Part 2: Empirical Study on Control Processes and Defense Mechanisms that Influence Aggression

Empirical Background

The Relationship Between Defense Mechanisms, Aggression, the Hostile Attribution Bias, and Response Inhibition

Since the beginning of its construction, the concept of DMs has grown in popularity and has been applied to other fields of psychology and psychiatry. Objective instruments were developed so that empirical studies in clinical and normal populations could attempt to distinguish defenses according to their level of maturity and adaptability (Gleser and Ihilevich, 1969). Stemming from these studies, a hierarchical classification of DMs was formed, the best known of which was created by Vaillant (1992) and consists of clustering the processes into four groups: psychotic, immature, neurotic, and mature defenses. In a longitudinal study among college men, Vaillant (1976) demonstrated that mature defenses correlated positively, and immature defenses correlated negatively with work and relationship success (Vaillant, 1976) and mental health (Vaillant, 1987). A common approach is to distinguish between less mature defenses, which involve distortion of self, others, or reality, and more mature defenses that contribute to effective functioning (Lingiardi and McWilliams, 2017). From a psychiatric perspective, the DSM-IV (American Psychiatric Association, 1994) defined DMs or coping styles as automatic psychological processes that protect the individual from anxiety or the perception of internal, or external dangers, and/or stressors. This latter definition combines two categories of processes have been contrasted by some authors: DMs—which are unconscious, unintentional, automatic, and rigid processes distorting the reality—and coping style, which are conscious, intentional, flexible, and adaptative processes (Hann, 1977). More recently, conceptualizations of DMs have deemphasized unacceptable thoughts and focused more on how DMs reduce negative affect and maintain self-esteem (Cooper, 1998).

There are many approaches for assessing DMs. Commonly used methods include applying rating scales to clinical interview transcripts (Perry, 1990) or material from projective instruments (Cramer, 1991), as well as using self-report questionnaires (Bond et al., 1983). Although these methods can be more vulnerable to response biases, self-report questionnaires are often used in empirical studies because they have several advantages. Apart from being inexpensive and simple to administer, results are easily collected without the need for interrater reliability. Another rationale for using self-report questionnaires stems from the hypothesis that, while DMs are unconscious processes, individuals who frequently use them can become conscious of their affective and behavioral derivatives and thereby rate themselves accordingly (Bond, 1992). One of the most cited self-report questionnaires in the research literature is the Defense Style Questionnaire (DSQ; Bond et al., 1983).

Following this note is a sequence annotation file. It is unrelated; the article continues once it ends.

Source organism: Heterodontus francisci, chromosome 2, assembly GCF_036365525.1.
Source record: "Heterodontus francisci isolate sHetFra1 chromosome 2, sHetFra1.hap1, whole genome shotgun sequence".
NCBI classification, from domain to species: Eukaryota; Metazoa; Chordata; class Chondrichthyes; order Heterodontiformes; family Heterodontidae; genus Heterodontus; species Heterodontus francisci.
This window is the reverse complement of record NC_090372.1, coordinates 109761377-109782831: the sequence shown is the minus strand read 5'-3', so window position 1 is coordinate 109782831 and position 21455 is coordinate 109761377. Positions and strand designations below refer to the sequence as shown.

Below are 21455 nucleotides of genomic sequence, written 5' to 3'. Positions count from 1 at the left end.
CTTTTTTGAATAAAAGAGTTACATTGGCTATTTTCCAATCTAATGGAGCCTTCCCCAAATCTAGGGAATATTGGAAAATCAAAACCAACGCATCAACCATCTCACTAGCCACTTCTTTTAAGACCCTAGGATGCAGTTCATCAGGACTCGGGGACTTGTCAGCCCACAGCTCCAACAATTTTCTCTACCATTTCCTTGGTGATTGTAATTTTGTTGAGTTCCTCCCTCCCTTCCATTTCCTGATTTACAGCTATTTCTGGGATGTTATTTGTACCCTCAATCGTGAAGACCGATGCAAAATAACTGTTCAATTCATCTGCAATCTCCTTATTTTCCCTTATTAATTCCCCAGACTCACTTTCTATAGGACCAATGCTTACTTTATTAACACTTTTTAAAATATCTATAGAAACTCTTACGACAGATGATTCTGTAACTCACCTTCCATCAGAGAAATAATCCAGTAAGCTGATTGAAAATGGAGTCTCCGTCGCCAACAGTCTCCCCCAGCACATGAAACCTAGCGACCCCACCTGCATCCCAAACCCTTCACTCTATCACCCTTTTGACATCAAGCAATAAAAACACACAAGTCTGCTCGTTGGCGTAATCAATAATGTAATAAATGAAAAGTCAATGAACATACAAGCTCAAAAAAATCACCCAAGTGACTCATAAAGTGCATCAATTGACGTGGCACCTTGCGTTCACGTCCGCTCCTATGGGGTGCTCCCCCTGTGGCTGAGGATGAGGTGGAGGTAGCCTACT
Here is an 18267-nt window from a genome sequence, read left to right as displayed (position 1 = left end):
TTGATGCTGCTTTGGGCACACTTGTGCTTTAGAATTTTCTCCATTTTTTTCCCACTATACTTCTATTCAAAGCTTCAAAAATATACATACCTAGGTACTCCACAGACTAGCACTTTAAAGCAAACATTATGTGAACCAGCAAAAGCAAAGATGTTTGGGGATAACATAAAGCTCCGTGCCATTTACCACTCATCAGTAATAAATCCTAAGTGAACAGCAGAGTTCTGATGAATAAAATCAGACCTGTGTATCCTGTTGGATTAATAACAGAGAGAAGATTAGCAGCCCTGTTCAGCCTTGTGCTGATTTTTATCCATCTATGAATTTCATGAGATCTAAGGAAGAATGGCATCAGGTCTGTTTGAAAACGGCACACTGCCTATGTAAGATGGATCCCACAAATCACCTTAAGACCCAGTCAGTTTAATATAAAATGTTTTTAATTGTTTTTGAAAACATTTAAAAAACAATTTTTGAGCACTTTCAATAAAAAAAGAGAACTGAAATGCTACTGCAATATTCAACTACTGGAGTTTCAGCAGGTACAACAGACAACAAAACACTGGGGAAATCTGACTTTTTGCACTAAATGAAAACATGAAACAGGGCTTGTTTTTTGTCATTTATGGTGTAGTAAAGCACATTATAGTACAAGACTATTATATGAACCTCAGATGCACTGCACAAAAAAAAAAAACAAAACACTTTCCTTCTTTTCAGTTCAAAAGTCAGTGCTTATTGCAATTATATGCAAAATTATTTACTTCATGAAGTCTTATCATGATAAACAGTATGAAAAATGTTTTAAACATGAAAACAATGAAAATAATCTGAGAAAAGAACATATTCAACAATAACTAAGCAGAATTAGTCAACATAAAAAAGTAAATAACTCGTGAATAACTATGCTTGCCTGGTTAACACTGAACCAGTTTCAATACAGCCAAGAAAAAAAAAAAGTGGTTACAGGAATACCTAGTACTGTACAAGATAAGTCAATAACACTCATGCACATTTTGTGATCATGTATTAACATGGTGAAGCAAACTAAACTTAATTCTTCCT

Most of the empirical studies that have examined the contribution of DMs in the expression of aggressive behaviors have primarily focussed on psychiatric populations. The first studies were conducted on auto-aggression (e.g., aggression toward oneself) behaviors among depressive patients. Results consistently showed that higher use of immature and image distorting styles and less use of mature style, as assessed with the DSQ-40 (a short version of the DSQ; see the description of the DSQ in Methods), were the best predictors of suicide attempts (Corruble et al., 2004; Hovanesian and Cervellione, 2009). When assessed individually, the DMs acting out, passive aggression, autistic fantasy and projection were shown to be used more often by “attempters” compared to “non-attempters” (Corruble et al., 2004). In a sample of borderline personality disorder patients with and without having had a suicide attempt, findings indicated that splitting of other's image was among the best predictors of suicide attempts (Lee et al., 2020). Koenigsberg et al. (2001) focused on the relationship between defense styles, as assessed with the DSQ, and impulsive aggression traits, as measured with two questionnaires. In a clinical sample with personality disorders, the researchers found that impulsive aggression was positively correlated with acting out and negatively correlated with both suppression and reaction formation.

Only recently have researchers begun to study the use of DMs among individuals who present difficulties with controlling their anger and aggression toward others. For example, Puhalla et al. (2016) compared individuals with intermittent explosive disorder (a DSM-5 disorder characterized by impulsive, anger-driven acts of aggression; American Psychiatric Association., 2013), a personality disorder comparison group, and healthy controls on the DSQ-40. Results showed that subjects with intermittent explosive disorder obtained higher scores than both comparison groups on immature defense styles and lower scores on mature style. Further, higher levels of acting out and lower levels of sublimation uniquely differentiated the groups. Data obtained exclusively with psychiatric populations have left open the question as to whether the relationship between DMs and the decision to act aggressively in a social situation also exists in non-clinical populations. If so, decreasing the use of maladaptive DMs for adults without psychopathology may be a potential target for prevention programs of aggression and integrative models of intervention for impulsive aggression (e.g., Gagnon et al., 2019). In support of this proposal, a recent study showed that the relationship between homophobia and aggression in university students was mediated by neurotic defenses (Set and Ergin, 2020).